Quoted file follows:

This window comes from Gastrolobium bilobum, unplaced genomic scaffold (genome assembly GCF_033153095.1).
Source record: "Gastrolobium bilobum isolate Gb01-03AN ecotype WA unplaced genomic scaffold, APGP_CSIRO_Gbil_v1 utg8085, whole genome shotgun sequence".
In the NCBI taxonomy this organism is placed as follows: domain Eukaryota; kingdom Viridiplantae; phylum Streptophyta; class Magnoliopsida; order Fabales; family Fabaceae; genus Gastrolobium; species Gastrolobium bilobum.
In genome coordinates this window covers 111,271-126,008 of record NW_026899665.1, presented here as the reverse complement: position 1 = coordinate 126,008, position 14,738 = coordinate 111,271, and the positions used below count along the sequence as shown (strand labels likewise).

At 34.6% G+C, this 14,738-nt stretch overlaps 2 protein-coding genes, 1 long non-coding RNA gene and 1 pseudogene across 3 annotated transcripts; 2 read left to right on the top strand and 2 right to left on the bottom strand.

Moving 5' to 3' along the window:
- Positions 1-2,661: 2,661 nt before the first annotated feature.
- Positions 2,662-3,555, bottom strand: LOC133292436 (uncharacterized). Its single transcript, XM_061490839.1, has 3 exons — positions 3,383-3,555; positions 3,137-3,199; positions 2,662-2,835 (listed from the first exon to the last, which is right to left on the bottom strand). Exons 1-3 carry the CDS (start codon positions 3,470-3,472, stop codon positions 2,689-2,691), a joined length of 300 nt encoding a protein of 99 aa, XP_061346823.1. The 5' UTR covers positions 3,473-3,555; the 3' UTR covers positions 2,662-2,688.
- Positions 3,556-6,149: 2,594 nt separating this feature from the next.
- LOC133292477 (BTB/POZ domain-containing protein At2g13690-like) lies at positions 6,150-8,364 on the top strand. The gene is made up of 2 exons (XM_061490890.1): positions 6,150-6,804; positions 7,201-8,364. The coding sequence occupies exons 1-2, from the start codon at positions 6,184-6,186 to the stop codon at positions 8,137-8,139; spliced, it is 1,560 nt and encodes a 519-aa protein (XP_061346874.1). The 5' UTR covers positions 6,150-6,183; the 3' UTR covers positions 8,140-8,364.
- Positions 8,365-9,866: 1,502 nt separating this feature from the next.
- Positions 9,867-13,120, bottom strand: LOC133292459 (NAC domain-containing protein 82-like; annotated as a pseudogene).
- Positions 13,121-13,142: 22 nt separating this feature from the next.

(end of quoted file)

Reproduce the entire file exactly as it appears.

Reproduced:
This window comes from Gastrolobium bilobum, unplaced genomic scaffold (genome assembly GCF_033153095.1).
Source record: "Gastrolobium bilobum isolate Gb01-03AN ecotype WA unplaced genomic scaffold, APGP_CSIRO_Gbil_v1 utg8085, whole genome shotgun sequence".
In the NCBI taxonomy this organism is placed as follows: domain Eukaryota; kingdom Viridiplantae; phylum Streptophyta; class Magnoliopsida; order Fabales; family Fabaceae; genus Gastrolobium; species Gastrolobium bilobum.
In genome coordinates this window covers 111,271-126,008 of record NW_026899665.1, presented here as the reverse complement: position 1 = coordinate 126,008, position 14,738 = coordinate 111,271, and the positions used below count along the sequence as shown (strand labels likewise).

At 34.6% G+C, this 14,738-nt stretch overlaps 2 protein-coding genes, 1 long non-coding RNA gene and 1 pseudogene across 3 annotated transcripts; 2 read left to right on the top strand and 2 right to left on the bottom strand.

Moving 5' to 3' along the window:
- Positions 1-2,661: 2,661 nt before the first annotated feature.
- Positions 2,662-3,555, bottom strand: LOC133292436 (uncharacterized). Its single transcript, XM_061490839.1, has 3 exons — positions 3,383-3,555; positions 3,137-3,199; positions 2,662-2,835 (listed from the first exon to the last, which is right to left on the bottom strand). Exons 1-3 carry the CDS (start codon positions 3,470-3,472, stop codon positions 2,689-2,691), a joined length of 300 nt encoding a protein of 99 aa, XP_061346823.1. The 5' UTR covers positions 3,473-3,555; the 3' UTR covers positions 2,662-2,688.
- Positions 3,556-6,149: 2,594 nt separating this feature from the next.
- LOC133292477 (BTB/POZ domain-containing protein At2g13690-like) lies at positions 6,150-8,364 on the top strand. The gene is made up of 2 exons (XM_061490890.1): positions 6,150-6,804; positions 7,201-8,364. The coding sequence occupies exons 1-2, from the start codon at positions 6,184-6,186 to the stop codon at positions 8,137-8,139; spliced, it is 1,560 nt and encodes a 519-aa protein (XP_061346874.1). The 5' UTR covers positions 6,150-6,183; the 3' UTR covers positions 8,140-8,364.
- Positions 8,365-9,866: 1,502 nt separating this feature from the next.
- Positions 9,867-13,120, bottom strand: LOC133292459 (NAC domain-containing protein 82-like; annotated as a pseudogene).
- Positions 13,121-13,142: 22 nt separating this feature from the next.